47 we used the deeper LSB clay parameters from Muroto samples (Hpers et al., 2010 ) to obtain maximum compaction results (Table 5 1 ). A is necessary for the contact between the accretionary hangi ng and footwall of the frontal thrust. Ikari et al. (2007) studied the effects of hydration on frictional properties of montmorillonite quartz fault gouge material. They found their coefficient of friction values were in agreement with Saffer and Marone (2 003) values for 100% and 50% montmorillonite. Dependent on the amount of stress, montmorillonite and 5 MPa) to 0.12 (with 100% montmorillonite and 100 MPa). We used region and was judged to be unrealistic. Table 5 1. The parameters used within the base model simulations with references Part E Reference v Reference Corrected Reference Prism 5 x 10 8 0.3 Masterlark (2003) Trench 0.3 Masterlark (2003) 0.117 0.3 0.014 Bellew (2004); Hpers et al. (2010) Shikoku Basin Clay 0.3 Masterlark (2003) 0.117 0.3 0.014 Bellew (2004); Hpers et al. (2010) LSB Sandstone 0.3 Masterlark (2003) 0.78 0.02 Bellew (2004); Hpers et al. (2010) Basalt 1 x 10 11 Domenico and Schwartz (1998) 0.3 Masterlark (2003)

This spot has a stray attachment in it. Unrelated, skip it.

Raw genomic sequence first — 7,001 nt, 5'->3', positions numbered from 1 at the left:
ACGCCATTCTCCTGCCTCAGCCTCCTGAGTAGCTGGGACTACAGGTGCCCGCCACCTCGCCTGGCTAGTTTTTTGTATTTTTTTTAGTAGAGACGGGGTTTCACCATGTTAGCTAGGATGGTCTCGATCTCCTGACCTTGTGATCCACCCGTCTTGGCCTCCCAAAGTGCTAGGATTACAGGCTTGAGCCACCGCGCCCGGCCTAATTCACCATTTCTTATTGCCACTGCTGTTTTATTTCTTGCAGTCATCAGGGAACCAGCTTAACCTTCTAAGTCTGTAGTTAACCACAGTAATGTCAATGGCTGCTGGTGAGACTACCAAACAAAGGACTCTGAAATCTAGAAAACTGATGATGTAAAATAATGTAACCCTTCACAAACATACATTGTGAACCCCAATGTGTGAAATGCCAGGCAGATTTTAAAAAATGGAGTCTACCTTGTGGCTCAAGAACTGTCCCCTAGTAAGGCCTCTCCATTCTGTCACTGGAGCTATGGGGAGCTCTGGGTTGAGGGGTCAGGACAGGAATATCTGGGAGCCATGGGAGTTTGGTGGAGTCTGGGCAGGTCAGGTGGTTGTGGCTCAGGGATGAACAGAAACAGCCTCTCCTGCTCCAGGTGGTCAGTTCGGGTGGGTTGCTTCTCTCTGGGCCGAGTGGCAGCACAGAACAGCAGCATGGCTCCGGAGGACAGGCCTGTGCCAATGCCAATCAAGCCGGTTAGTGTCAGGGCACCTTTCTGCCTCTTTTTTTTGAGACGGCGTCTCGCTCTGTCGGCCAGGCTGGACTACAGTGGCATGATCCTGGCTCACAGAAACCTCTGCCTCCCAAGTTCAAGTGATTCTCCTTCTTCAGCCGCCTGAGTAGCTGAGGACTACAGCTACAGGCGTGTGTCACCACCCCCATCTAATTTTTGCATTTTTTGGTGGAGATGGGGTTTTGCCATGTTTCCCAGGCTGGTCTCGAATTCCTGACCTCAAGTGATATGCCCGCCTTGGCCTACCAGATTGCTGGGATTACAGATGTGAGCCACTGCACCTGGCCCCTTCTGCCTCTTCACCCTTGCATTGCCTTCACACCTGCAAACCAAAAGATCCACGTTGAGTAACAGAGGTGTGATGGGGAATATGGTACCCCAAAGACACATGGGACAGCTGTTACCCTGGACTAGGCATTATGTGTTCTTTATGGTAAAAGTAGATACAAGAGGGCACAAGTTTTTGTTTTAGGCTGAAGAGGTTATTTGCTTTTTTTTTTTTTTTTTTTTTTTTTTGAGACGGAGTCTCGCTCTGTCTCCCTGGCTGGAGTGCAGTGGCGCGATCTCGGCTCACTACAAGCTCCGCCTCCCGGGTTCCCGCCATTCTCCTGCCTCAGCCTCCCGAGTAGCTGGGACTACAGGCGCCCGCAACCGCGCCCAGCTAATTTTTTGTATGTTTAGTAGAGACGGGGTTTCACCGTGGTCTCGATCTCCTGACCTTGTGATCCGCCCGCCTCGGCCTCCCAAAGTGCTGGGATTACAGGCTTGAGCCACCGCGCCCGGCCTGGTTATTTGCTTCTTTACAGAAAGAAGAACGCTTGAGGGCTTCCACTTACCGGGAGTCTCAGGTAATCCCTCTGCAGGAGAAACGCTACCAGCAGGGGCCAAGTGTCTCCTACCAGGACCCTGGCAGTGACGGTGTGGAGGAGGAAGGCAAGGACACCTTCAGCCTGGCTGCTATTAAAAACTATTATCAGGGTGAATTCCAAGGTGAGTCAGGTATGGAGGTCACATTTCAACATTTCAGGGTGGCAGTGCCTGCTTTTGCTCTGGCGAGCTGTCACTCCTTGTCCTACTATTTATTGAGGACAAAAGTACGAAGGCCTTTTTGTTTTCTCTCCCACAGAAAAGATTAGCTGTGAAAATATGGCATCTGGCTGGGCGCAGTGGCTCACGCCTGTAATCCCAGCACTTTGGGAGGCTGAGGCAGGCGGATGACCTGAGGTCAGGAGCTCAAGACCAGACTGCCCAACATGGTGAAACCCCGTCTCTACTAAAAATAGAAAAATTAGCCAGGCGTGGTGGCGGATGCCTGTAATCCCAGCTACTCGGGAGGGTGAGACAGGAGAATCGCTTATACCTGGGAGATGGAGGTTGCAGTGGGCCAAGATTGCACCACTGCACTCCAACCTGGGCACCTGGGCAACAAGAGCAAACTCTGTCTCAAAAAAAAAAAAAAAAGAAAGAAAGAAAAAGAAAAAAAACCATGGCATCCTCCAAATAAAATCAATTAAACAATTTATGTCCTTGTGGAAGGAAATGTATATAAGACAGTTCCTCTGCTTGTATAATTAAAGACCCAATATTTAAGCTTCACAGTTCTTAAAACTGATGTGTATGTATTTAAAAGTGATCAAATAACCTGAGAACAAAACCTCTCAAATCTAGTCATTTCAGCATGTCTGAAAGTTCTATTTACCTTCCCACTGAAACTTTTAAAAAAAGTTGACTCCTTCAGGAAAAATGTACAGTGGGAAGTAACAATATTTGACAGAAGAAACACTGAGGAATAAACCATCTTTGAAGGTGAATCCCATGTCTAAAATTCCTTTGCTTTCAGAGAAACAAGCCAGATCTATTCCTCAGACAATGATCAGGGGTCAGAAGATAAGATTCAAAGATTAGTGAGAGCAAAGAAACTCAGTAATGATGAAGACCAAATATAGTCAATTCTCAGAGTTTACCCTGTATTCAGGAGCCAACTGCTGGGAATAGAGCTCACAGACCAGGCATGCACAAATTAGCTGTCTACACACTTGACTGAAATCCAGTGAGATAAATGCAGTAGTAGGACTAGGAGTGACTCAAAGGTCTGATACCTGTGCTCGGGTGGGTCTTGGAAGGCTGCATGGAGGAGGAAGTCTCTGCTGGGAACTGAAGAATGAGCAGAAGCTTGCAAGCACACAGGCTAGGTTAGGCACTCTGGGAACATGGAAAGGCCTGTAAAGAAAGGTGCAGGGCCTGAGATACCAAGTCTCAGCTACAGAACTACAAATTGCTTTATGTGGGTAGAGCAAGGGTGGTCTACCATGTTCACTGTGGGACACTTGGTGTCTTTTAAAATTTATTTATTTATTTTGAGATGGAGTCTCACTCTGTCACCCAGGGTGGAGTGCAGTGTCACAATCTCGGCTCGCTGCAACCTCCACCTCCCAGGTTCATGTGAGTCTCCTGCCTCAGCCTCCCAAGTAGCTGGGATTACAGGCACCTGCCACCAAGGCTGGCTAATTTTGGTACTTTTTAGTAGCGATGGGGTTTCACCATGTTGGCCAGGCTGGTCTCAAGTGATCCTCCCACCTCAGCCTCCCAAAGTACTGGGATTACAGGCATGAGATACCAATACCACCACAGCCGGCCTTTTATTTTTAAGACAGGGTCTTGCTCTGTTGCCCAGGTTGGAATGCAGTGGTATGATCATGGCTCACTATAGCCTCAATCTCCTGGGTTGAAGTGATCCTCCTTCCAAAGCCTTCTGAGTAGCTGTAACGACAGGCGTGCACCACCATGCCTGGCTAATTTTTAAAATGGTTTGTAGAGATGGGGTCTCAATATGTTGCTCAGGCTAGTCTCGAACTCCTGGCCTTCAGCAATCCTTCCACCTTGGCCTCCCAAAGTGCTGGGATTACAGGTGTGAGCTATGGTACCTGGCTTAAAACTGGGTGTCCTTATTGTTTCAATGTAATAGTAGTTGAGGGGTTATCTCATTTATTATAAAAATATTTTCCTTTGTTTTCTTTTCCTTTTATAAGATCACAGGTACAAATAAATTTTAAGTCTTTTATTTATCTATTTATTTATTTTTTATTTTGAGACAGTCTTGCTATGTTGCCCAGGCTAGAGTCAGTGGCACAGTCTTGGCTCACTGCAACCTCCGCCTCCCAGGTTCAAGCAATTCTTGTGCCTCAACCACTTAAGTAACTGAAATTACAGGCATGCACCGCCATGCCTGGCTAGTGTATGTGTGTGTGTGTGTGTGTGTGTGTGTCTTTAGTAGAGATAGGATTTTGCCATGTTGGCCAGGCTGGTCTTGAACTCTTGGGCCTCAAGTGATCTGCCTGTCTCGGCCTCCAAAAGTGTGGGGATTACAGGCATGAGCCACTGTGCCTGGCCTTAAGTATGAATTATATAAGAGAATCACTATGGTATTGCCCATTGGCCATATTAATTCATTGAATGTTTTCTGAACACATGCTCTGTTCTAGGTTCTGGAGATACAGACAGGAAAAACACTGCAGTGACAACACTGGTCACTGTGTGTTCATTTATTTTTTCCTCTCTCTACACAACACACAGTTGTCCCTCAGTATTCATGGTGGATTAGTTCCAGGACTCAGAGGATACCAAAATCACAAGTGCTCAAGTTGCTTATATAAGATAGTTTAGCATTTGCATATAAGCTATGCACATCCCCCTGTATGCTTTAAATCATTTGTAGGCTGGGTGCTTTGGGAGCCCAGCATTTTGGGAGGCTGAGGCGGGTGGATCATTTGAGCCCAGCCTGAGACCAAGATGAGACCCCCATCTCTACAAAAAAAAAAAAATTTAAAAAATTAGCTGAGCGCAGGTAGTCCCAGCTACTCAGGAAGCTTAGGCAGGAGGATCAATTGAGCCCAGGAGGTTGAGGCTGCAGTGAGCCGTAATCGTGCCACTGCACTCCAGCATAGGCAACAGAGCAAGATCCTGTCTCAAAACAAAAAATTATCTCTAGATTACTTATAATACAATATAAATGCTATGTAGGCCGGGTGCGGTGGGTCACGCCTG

4 8 Figure 5 1. An illustration of the model setup A) The left side represents landward and the frontal thrust fault is highlighted in red. B) The mechanical boundary co nditions applied to the model C) The hydrostatic and no flow boun dary conditions for the model D) The m odel after it has been meshed
49 Figure 5 2. The temperature distribution used for viscosity calculations 5 km Temperature